Mayu Shirai – Blue: A contemporary dance performance at Studio Port Mina

Blue is a solo contemporary dance performance by Mayu Shirai and Riku Otoyono. Mayu Shirai is an Osaka-born dancer and dance teacher who encountered street dance at an early age, moved to New York for a few years during university and deepened her connection with dancing during that time, participating in various workshops and collaborating with various dancers. Currently she lives in Osaka, where she has her dance school and collaborates with various artists. This was her first solo performance piece, an event that was held at Studio Port Mina, three performances during two days 29th and 30th of April, 2022. I went to see the first of these performances, which were based on improvisation upon the theme and overall thought out structure. Riku Otoyono is a solo musician who works under the title 夕方の豊野. In this performance he was set up in a corner with keyboard, guitar and laptop in a setting, that seemed enviably comfortable and fun for anyone who likes exploring sounds.

Mayu Shirai
Photo by U Mizukawa

The setting is simple, yet brilliantly thought out. A small, one room dance-studio with white walls, a chair against the back wall, and on the chair a blue dress, colored by the artist herself, the knowledge of which somehow adds up to the experience of watching it as a work of art in its own right. The impression is strengthened by the bright light aimed at it, the music on the background, which contains sounds of harbor and percussive elements, low key, in a way ritualistic in this context. The room has three sources of light, the forementioned brighter, still dim light, blue light on the floor halfway through the stage, and on the floor in front of the stage a ribbon of small lights, under another blue cloth, which makes the whole scenario look like a wave frozen in time. The cloth on the chair, compared to these other elements, appears to be distant, sublime, out of this world, far from the audiences reach.

Mayu Shirai
Photo by U Mizukawa

Soon the performance begins. The dancer stops right next to me before stepping over the frozen wave-like cloth and into the stage. What is instantly noticeable is how well the music and the movement go together in this moment. Lingering, slow, but somehow tense and anticipating. Both have the sensation of a wave, the ebb and flow, breathing in and out, and this also goes for the composition of the whole 50 minute performance. At first, the impression of the dress being out of reach seems to be somewhat valid. The dancer approaches, is caught up and pushed back to the beginning, but resiliently tries again.And again, and again. Eventually on the third or fourth try she reaches the blue cloth and the movements become more fluid, evoking elation and happiness, childlike joy over a rare finding, it is like first love, something pure and beautiful. The dress covers her face, she dances with it, but not in it, it is still an external thing, unknown, exciting. It invokes happiness and joy in beautifully natural way. Slowly, little by little, the dancer slips into the dress, wears it, becomes one with it.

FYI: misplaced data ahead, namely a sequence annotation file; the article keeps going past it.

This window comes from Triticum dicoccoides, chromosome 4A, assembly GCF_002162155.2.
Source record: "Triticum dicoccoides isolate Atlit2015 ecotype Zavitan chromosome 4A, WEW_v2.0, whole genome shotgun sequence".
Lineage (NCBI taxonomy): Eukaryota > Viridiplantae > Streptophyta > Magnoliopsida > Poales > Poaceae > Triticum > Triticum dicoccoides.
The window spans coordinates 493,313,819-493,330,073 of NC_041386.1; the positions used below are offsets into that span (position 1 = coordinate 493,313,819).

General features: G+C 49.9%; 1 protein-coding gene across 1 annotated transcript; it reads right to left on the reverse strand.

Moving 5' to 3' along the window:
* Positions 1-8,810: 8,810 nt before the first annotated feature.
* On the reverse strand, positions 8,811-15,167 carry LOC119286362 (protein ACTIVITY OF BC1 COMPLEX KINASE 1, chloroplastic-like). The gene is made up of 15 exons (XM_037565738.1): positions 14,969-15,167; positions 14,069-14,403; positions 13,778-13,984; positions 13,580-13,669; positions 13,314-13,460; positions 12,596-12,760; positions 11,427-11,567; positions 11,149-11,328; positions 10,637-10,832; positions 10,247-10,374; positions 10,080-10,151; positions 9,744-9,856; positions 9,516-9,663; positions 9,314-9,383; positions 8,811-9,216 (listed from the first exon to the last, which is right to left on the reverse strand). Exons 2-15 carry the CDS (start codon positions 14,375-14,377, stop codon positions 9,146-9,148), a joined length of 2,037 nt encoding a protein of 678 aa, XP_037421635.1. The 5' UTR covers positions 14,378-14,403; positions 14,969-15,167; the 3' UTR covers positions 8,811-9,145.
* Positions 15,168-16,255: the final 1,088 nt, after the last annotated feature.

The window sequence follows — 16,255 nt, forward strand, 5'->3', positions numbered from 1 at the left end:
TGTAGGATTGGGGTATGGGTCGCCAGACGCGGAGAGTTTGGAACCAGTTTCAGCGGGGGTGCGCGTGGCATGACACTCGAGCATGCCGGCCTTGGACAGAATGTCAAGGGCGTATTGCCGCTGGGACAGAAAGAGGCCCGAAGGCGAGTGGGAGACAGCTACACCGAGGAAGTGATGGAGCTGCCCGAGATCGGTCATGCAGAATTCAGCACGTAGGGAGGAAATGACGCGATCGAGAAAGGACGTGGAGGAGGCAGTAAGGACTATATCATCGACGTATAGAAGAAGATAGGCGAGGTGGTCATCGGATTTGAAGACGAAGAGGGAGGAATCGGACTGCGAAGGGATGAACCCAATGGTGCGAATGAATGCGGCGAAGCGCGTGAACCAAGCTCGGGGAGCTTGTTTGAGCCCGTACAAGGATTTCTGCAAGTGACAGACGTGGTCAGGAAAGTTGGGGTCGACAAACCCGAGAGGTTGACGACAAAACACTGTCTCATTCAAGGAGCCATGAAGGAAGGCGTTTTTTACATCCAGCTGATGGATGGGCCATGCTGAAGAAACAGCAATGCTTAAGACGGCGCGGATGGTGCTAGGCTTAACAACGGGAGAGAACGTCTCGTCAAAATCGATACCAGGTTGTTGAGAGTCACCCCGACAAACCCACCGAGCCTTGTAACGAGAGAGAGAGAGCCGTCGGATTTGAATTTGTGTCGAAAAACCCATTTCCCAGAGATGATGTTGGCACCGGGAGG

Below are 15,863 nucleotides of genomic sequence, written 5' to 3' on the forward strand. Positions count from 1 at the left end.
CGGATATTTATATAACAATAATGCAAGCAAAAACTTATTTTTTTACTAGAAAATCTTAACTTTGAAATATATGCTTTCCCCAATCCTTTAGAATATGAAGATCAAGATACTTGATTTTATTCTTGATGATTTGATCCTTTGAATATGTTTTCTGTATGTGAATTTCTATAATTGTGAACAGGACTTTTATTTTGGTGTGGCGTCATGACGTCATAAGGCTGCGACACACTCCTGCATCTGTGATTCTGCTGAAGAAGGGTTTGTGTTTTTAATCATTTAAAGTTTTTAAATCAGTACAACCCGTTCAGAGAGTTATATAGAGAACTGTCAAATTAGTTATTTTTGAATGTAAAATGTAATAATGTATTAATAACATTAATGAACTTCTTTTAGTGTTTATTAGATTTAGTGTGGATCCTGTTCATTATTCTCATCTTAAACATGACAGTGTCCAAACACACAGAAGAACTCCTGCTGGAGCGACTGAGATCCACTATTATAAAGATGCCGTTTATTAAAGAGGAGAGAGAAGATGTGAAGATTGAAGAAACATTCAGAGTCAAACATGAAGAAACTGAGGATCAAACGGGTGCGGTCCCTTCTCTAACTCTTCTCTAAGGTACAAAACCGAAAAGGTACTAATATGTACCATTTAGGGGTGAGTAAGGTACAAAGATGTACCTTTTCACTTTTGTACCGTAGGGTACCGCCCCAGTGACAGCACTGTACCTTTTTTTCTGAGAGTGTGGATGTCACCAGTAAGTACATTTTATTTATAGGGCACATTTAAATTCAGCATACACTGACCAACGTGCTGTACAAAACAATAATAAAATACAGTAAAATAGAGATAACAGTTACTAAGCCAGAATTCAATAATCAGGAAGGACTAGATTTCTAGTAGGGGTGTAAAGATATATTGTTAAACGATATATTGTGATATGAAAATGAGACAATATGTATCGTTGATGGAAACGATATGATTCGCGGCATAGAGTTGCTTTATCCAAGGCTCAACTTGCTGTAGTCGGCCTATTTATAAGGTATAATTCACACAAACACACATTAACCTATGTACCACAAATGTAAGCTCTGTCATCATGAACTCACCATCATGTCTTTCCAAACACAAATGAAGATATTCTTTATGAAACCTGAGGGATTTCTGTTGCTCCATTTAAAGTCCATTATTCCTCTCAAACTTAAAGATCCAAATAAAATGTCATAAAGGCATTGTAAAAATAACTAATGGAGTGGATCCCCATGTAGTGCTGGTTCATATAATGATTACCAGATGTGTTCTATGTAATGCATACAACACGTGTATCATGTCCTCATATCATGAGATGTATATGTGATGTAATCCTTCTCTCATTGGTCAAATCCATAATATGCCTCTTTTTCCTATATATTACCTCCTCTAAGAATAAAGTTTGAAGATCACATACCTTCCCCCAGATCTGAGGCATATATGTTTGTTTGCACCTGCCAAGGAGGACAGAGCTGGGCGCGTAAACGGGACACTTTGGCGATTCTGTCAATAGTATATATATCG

This marks a dramatic change. Movements become sharper, panicking even, as if a painful transformation from one being into another. The music underlines this perfectly, it becomes noisier and more eruptive, the transofrming figure writhes and aches in front of the audience and in the climax everything goes suddenly dark and silent. The impact of this silence is an immence experience. The space is very well thought out in it’s intimacy. Little by little the movements begin again. The music begins again, this time from simple sounds that build up into a percussive loop. The blue light comes on. Mayu’s shadow becomes an important element from this point on. It seems like she is dancing with her shadow, that obediently follows her movements on the wall, she approaches it and distances from it, moves back and forth and seems to find some sort of acceptance and resolution within herself. The movements,little by little, become peaceful and more serene again. The music follows this, the marine soundscapes are soothing and blissful.

Riku Otoyono was in charge of the music of the production. Photo by U Mizukawa.